Wednesday, June 25, 2008

Way Out Water Towers!


My daughter is obsessed with water towers. There’s a big one at the top of the hill on our regular walking route. Ever since The Miss discovered it, she’s been fascinated by every water tower we encounter. Plain ones. Fancy ones. Doesn’t matter. On our recent camping trip, she pointed out every water tower between home and Two Rivers, Wisconsin. And there are a lot more than you’d imagine. We’ve become so accustomed to looking for water towers that I find myself calling out, “Water tower!” when she isn’t even in the car. (I recently took a photo of the water tower in Arena because Julia wasn’t there to see it with me.) So it seemed natural to suggest we go to the library and check out some books on water towers. She jumped around the kitchen, yelling “Wat-oo tow-oos! Wat-oo tow-oos!” arms flapping like a baby condor. She was excited; I was excited for coming up with an idea that made her so unabashedly ecstatic. I could hardly drive there fast enough.

Then we hit a bump in the road. Who’d have thunk it, but water tower books are a rare breed.

I won’t bore you with everything I went through, from dealing with a really disappointed little kid to trying to find another source for a water tower book. Let’s just say my efforts were both exhaustive and exhausting. Finally, it occurred to me, after all hope seemed extinguished. Why not write one myself?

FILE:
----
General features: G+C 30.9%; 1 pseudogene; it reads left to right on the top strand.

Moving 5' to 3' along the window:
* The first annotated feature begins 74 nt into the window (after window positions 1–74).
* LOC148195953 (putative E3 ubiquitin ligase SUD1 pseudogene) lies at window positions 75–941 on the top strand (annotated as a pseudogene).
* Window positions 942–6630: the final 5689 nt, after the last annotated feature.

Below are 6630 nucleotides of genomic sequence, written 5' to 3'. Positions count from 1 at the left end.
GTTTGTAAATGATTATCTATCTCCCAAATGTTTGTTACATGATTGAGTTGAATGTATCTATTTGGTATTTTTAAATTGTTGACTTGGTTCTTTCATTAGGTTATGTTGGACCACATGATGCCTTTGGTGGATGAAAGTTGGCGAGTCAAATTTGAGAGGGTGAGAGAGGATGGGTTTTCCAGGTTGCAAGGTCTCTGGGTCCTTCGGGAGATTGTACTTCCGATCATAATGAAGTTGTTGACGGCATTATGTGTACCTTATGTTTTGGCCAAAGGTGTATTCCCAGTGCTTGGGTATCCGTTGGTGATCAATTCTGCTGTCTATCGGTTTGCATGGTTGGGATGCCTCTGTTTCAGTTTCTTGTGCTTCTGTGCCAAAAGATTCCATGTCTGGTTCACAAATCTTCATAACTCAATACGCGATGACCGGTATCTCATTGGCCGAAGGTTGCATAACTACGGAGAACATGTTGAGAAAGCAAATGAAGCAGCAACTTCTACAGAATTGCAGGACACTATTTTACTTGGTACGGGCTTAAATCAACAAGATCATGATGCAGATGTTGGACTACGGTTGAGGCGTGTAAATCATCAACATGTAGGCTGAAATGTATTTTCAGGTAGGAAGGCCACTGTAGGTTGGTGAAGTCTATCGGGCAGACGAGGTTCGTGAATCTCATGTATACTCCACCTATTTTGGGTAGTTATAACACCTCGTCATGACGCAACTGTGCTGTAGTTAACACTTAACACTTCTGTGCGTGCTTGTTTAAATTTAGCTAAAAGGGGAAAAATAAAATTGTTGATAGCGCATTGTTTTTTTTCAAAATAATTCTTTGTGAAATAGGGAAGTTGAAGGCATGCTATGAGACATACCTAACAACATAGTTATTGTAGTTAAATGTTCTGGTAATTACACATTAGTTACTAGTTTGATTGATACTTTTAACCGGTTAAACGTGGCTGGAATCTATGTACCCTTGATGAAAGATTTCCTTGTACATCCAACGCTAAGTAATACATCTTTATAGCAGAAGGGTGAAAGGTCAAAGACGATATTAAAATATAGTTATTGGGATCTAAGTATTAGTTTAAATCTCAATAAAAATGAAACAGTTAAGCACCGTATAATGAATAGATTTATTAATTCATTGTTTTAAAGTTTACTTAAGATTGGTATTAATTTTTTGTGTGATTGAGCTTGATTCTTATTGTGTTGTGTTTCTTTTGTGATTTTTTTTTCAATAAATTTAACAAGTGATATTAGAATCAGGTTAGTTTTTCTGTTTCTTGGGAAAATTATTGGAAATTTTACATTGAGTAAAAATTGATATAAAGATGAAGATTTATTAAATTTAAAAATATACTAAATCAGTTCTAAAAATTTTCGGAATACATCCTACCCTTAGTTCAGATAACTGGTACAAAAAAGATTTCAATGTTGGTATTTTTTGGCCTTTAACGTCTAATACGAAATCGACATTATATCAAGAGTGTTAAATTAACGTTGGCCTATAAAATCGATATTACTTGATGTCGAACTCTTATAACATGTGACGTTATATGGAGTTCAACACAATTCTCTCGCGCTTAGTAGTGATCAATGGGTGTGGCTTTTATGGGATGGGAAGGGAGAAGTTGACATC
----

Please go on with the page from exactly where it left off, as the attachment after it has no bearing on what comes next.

Now, let me clarify something before I go a single step further: I have no desire to write for children. Sorry. My work can’t stand up to an audience that sharp. But I can write for the most important kid in my life. I’d written a book for her earlier this year—Little Girl in the Woods, a board book about my sweetie’s passion for camping. So I figured slapping this puppy together this should be a snap, right?

Not necessarily. I’ve learned a few interesting things thus far and thought I’d share them here.

1) MAKING TECHNICAL STUFF EASY ENOUGH FOR KIDS IS A BITCH. Yep, kids are smart little stinkers, but sentence length and vocabulary are an issue. Plus, kids have a limited set of experiences you can refer to in analogies. How to explain hydrostatic pressure to a little kid? Hell, I don’t get it myself! The best thing I can liken it to that she (and I) might understand is the feeling you get when you have to pee. Classy, I know. But I’m at a loss here.

2) YOU CAN BE LAZY AND LARCENOUS WHEN YOU’RE WRITING FOR YOUR OWN KID. I’m talking about pesky little legal landmines like cross-checking information, listing source credits, and obtaining publishing rights to photos. As far as I’m concerned, an initial search on Wikipedia and a cross check with is verification enough for me. But I doubt a publisher would think so. And what about all those photos I helped myself to on various websites? Let’s face it, getting rights to all that stuff would be a bear. Not to mention prohibitively expensive.